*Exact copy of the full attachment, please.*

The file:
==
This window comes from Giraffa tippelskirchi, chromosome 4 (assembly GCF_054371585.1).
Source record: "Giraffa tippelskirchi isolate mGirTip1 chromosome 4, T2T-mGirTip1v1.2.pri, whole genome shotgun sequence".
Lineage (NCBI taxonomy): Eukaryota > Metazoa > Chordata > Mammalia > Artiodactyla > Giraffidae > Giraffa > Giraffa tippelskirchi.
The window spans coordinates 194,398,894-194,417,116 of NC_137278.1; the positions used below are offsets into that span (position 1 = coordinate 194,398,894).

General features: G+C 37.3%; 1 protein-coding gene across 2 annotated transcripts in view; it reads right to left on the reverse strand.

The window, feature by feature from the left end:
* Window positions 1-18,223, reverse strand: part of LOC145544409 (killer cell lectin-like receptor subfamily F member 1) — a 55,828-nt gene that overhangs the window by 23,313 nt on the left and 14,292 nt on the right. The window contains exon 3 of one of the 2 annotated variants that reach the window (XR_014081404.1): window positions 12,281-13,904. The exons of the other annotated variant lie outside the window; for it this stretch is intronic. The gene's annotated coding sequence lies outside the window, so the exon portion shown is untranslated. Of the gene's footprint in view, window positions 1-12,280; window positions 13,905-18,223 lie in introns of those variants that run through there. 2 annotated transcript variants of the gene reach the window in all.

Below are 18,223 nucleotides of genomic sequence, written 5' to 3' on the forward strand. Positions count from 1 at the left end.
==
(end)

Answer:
This window comes from Giraffa tippelskirchi, chromosome 4 (assembly GCF_054371585.1).
Source record: "Giraffa tippelskirchi isolate mGirTip1 chromosome 4, T2T-mGirTip1v1.2.pri, whole genome shotgun sequence".
Lineage (NCBI taxonomy): Eukaryota > Metazoa > Chordata > Mammalia > Artiodactyla > Giraffidae > Giraffa > Giraffa tippelskirchi.
The window spans coordinates 194,398,894-194,417,116 of NC_137278.1; the positions used below are offsets into that span (position 1 = coordinate 194,398,894).

General features: G+C 37.3%; 1 protein-coding gene across 2 annotated transcripts in view; it reads right to left on the reverse strand.

The window, feature by feature from the left end:
* Window positions 1-18,223, reverse strand: part of LOC145544409 (killer cell lectin-like receptor subfamily F member 1) — a 55,828-nt gene that overhangs the window by 23,313 nt on the left and 14,292 nt on the right. The window contains exon 3 of one of the 2 annotated variants that reach the window (XR_014081404.1): window positions 12,281-13,904. The exons of the other annotated variant lie outside the window; for it this stretch is intronic. The gene's annotated coding sequence lies outside the window, so the exon portion shown is untranslated. Of the gene's footprint in view, window positions 1-12,280; window positions 13,905-18,223 lie in introns of those variants that run through there. 2 annotated transcript variants of the gene reach the window in all.

Below are 18,223 nucleotides of genomic sequence, written 5' to 3' on the forward strand. Positions count from 1 at the left end.